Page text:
Last month, we covered rumors suggesting that Yahoo planned to breathe some life into its Yahoo Music Unlimited service by offering unprotected MP3 files. However, as the Associated Press reports, the likelihood of this prediction ever coming true has shrunk dramatically: Yahoo has announced that it plans to close down its music subscription service for good.
The move comes as part of Yahoo's re-focusing efforts, which were triggered by its poor financial performance and have already resulted in 1,000 layoffs. The Yahoo Music Unlimited service is the latest casualty, as Yahoo now wants to shift its focus to free and ad-supported music content and "other media offerings."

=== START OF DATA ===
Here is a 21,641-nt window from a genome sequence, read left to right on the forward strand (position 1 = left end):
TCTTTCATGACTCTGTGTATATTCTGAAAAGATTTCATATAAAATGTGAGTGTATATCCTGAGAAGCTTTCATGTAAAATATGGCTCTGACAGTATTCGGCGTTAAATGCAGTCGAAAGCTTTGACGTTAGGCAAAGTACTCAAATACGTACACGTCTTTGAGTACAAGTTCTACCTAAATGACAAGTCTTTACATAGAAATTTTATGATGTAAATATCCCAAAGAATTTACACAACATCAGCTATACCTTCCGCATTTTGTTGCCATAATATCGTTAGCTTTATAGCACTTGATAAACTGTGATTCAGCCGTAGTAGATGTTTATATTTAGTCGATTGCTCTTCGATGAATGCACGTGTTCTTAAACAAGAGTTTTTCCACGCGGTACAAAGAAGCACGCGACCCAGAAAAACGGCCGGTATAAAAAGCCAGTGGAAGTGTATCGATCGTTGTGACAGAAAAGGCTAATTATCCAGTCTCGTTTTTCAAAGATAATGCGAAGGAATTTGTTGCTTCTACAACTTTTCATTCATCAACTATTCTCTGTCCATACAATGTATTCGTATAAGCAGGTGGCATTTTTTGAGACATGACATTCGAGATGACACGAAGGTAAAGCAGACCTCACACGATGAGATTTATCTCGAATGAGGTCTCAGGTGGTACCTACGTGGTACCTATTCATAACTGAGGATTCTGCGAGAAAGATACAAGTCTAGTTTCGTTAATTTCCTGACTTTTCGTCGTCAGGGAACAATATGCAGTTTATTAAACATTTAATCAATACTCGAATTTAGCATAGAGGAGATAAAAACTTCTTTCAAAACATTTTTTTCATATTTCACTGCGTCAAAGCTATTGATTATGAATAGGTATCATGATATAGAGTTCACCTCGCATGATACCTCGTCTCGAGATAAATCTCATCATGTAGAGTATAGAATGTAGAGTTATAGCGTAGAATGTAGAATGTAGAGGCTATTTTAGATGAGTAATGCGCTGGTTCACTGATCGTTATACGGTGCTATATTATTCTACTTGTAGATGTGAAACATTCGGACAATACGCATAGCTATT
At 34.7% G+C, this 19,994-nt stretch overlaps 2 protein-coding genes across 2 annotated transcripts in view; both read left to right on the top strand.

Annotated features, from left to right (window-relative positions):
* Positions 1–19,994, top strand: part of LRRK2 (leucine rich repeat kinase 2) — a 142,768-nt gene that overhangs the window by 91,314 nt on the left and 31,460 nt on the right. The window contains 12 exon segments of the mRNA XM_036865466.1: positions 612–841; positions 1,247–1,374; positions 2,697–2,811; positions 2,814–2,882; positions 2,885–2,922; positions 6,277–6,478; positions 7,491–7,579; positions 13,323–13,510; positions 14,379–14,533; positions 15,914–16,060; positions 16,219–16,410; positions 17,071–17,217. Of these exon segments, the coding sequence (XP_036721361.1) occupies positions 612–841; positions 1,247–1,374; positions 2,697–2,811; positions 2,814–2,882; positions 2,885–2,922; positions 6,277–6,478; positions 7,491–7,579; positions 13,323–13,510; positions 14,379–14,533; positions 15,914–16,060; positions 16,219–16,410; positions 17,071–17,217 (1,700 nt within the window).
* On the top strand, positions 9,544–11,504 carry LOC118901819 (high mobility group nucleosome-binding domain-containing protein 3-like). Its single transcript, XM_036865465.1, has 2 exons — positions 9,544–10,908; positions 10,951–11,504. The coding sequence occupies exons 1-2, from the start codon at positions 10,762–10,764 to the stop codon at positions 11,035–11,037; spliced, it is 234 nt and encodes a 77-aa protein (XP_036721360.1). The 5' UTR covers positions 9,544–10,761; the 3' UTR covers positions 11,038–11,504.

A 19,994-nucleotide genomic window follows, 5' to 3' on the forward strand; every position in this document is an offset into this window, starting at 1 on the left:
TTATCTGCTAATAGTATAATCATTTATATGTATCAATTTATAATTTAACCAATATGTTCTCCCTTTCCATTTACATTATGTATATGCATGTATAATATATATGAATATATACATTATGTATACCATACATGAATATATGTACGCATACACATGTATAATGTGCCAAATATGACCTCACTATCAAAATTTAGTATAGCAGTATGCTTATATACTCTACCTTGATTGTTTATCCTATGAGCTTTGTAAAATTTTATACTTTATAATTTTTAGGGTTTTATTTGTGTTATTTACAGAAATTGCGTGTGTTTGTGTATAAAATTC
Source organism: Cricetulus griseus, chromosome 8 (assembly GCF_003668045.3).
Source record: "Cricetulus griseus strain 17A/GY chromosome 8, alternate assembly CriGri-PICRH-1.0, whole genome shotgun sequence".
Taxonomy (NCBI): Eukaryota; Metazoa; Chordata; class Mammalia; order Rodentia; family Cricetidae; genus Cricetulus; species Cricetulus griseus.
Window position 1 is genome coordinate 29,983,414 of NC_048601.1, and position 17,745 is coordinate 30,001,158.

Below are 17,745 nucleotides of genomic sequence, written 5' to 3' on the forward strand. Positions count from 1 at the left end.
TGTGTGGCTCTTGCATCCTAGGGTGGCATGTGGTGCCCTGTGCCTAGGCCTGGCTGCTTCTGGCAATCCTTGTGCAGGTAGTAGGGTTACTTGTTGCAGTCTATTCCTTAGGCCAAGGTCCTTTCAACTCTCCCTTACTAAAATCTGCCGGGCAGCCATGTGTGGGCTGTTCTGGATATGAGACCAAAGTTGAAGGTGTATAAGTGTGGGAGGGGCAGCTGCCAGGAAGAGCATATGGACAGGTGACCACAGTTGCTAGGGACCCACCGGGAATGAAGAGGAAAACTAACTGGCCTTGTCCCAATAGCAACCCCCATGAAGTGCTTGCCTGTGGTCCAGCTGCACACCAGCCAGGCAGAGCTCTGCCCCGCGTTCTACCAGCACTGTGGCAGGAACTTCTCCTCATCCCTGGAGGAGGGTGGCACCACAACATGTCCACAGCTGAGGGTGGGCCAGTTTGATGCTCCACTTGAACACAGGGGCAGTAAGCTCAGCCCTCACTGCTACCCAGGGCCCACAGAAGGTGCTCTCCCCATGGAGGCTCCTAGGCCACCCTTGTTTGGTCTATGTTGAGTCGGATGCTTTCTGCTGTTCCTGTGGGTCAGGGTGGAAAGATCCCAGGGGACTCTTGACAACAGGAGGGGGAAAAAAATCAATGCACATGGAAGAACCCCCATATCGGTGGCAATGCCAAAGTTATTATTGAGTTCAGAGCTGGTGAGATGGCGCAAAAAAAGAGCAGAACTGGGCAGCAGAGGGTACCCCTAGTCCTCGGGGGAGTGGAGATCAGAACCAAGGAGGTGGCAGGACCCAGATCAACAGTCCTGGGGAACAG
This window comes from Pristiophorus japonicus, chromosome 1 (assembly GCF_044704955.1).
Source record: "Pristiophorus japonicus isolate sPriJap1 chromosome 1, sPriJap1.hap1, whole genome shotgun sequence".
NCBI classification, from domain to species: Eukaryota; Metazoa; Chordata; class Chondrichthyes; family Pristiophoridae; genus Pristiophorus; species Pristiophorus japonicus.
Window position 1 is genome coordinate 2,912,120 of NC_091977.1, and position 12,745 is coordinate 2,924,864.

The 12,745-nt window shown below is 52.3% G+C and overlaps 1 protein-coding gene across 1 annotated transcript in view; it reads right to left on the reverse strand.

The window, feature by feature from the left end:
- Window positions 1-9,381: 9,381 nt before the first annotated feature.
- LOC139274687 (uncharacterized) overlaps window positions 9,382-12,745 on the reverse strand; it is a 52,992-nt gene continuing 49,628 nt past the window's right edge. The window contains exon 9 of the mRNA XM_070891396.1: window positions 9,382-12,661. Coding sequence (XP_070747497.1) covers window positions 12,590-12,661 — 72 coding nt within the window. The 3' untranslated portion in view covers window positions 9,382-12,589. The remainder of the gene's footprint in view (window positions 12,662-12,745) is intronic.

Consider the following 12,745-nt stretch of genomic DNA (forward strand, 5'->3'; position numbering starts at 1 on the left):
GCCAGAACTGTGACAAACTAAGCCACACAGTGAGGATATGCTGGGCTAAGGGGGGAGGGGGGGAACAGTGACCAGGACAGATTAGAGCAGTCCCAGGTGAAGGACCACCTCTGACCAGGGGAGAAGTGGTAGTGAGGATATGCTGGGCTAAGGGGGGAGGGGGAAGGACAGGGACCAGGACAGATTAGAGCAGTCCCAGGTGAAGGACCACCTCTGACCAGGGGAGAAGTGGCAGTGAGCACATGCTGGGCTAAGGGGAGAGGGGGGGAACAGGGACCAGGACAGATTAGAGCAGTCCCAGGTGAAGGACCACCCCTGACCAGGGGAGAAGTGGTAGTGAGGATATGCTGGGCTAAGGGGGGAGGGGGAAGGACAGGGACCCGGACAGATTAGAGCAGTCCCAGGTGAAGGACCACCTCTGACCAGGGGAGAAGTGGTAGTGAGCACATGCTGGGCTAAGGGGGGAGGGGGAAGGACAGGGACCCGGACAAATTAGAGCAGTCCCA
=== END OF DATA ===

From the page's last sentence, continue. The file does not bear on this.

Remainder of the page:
Existing Yahoo Music Unlimited customers won't have to pick up their stuff and go shop elsewhere, though. Yahoo has partnered with Real Networks in order to shift its customers to the Rhapsody service some time in the first half of this year. Users will be able to access Rhapsody content from the Yahoo portal at the same fees as on Yahoo Music Unlimited. However, after a certain time, users will have to start paying for Rhapsody's regular subscriptions, which start at $12.99 per month—pricier than Yahoo's current $5.99-$8.99 monthly fees.
|Nvidia's GeForce GTX 980 and 970 graphics cards reviewed||64|
|Thursday Night Shortbread||6|
|Xbone controller for Windows is coming; still isn't wireless||15|
|Apple: With iOS 8, we can't give your data to the government||29|
|Stable of new Kindle tablets includes $99 Android model||44|
|Monitor scaler makers commit to FreeSync hardware||46|
|AOC's new backlight tech saves your eyeballs from harmful wavelengths||53|
|Report: Asus may sue mobo makers over patent infringement||63|
|New footage, previews shed light on Gearbox's Battleborn||13|